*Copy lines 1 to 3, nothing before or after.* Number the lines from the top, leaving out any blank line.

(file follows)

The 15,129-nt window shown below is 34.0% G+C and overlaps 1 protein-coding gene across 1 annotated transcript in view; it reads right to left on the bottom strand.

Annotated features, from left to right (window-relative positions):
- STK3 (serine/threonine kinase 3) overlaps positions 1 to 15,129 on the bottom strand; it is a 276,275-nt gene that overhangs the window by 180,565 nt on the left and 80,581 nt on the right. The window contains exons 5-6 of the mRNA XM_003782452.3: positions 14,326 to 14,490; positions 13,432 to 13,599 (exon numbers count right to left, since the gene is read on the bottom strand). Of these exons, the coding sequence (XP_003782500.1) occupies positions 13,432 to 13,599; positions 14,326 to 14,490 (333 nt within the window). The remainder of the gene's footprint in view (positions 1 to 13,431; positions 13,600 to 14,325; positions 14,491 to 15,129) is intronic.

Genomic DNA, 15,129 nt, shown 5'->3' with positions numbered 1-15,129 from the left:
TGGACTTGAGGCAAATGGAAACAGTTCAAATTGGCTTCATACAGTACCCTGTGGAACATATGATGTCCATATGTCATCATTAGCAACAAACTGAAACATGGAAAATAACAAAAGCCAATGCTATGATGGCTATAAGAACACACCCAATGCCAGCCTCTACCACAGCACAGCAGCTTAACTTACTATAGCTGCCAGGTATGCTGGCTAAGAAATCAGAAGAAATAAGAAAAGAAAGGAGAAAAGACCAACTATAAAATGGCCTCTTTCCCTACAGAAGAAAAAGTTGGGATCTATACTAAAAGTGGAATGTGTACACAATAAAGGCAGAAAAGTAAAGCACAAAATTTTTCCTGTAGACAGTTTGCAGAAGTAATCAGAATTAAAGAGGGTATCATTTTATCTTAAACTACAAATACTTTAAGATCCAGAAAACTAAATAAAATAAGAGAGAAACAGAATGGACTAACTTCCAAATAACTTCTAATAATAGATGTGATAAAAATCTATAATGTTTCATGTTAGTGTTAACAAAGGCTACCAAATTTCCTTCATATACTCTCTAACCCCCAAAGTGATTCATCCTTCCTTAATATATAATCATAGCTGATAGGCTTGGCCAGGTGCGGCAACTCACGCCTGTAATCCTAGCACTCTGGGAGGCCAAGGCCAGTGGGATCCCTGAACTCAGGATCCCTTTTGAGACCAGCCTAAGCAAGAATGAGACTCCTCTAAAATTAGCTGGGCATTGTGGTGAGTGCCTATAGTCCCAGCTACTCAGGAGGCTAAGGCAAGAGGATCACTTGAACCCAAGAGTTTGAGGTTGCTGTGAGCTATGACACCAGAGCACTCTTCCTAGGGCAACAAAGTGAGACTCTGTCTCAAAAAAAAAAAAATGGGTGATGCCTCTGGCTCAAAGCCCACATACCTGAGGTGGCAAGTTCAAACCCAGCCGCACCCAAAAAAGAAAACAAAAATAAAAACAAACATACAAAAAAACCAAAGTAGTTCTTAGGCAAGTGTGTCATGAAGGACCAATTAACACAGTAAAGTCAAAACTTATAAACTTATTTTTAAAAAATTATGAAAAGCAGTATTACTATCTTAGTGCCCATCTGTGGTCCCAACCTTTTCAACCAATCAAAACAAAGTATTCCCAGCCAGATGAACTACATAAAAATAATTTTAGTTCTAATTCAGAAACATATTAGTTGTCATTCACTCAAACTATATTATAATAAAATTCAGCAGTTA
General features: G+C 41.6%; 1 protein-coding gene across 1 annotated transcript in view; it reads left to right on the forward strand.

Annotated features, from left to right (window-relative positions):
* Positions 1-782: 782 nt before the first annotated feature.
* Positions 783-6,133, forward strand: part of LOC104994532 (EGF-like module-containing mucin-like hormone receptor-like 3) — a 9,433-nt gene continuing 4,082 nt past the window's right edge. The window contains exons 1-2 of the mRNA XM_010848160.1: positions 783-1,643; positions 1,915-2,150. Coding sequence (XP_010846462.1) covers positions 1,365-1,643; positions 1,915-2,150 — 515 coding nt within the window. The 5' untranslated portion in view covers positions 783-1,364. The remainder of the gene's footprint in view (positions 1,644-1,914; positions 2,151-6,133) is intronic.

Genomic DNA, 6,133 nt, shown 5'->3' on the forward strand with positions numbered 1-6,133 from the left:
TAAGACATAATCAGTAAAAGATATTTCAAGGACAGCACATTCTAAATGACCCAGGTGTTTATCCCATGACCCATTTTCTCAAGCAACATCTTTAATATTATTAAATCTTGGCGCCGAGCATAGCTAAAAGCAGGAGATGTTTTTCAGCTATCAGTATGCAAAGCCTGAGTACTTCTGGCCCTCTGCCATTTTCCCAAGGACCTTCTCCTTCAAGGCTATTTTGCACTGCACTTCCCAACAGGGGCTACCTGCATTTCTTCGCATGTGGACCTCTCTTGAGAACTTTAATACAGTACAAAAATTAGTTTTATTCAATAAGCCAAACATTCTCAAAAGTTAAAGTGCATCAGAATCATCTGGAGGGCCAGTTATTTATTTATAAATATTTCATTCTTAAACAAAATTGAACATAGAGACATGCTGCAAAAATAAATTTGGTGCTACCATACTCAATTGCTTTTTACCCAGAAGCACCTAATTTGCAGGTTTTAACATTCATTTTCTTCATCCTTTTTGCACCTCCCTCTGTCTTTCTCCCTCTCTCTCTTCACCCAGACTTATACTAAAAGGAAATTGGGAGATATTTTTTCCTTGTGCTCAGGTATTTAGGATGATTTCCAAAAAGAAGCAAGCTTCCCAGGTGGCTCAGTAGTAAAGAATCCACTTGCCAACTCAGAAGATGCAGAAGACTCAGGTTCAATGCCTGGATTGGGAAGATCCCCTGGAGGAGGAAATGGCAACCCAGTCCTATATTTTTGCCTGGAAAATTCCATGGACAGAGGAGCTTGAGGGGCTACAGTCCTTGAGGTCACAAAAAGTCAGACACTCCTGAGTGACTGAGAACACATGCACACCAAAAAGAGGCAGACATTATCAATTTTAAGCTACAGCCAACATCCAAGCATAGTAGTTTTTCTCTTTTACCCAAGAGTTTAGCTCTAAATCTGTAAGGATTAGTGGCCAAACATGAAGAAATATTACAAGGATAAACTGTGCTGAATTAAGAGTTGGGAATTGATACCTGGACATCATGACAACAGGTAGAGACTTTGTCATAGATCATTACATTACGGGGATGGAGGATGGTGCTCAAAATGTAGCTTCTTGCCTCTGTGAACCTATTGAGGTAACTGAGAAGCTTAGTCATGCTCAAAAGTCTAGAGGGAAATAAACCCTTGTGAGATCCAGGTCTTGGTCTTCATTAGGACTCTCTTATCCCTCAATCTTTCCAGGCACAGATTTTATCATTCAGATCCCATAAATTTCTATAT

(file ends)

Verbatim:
The 15,129-nt window shown below is 34.0% G+C and overlaps 1 protein-coding gene across 1 annotated transcript in view; it reads right to left on the bottom strand.

Annotated features, from left to right (window-relative positions):
- STK3 (serine/threonine kinase 3) overlaps positions 1 to 15,129 on the bottom strand; it is a 276,275-nt gene that overhangs the window by 180,565 nt on the left and 80,581 nt on the right. The window contains exons 5-6 of the mRNA XM_003782452.3: positions 14,326 to 14,490; positions 13,432 to 13,599 (exon numbers count right to left, since the gene is read on the bottom strand). Of these exons, the coding sequence (XP_003782500.1) occupies positions 13,432 to 13,599; positions 14,326 to 14,490 (333 nt within the window). The remainder of the gene's footprint in view (positions 1 to 13,431; positions 13,600 to 14,325; positions 14,491 to 15,129) is intronic.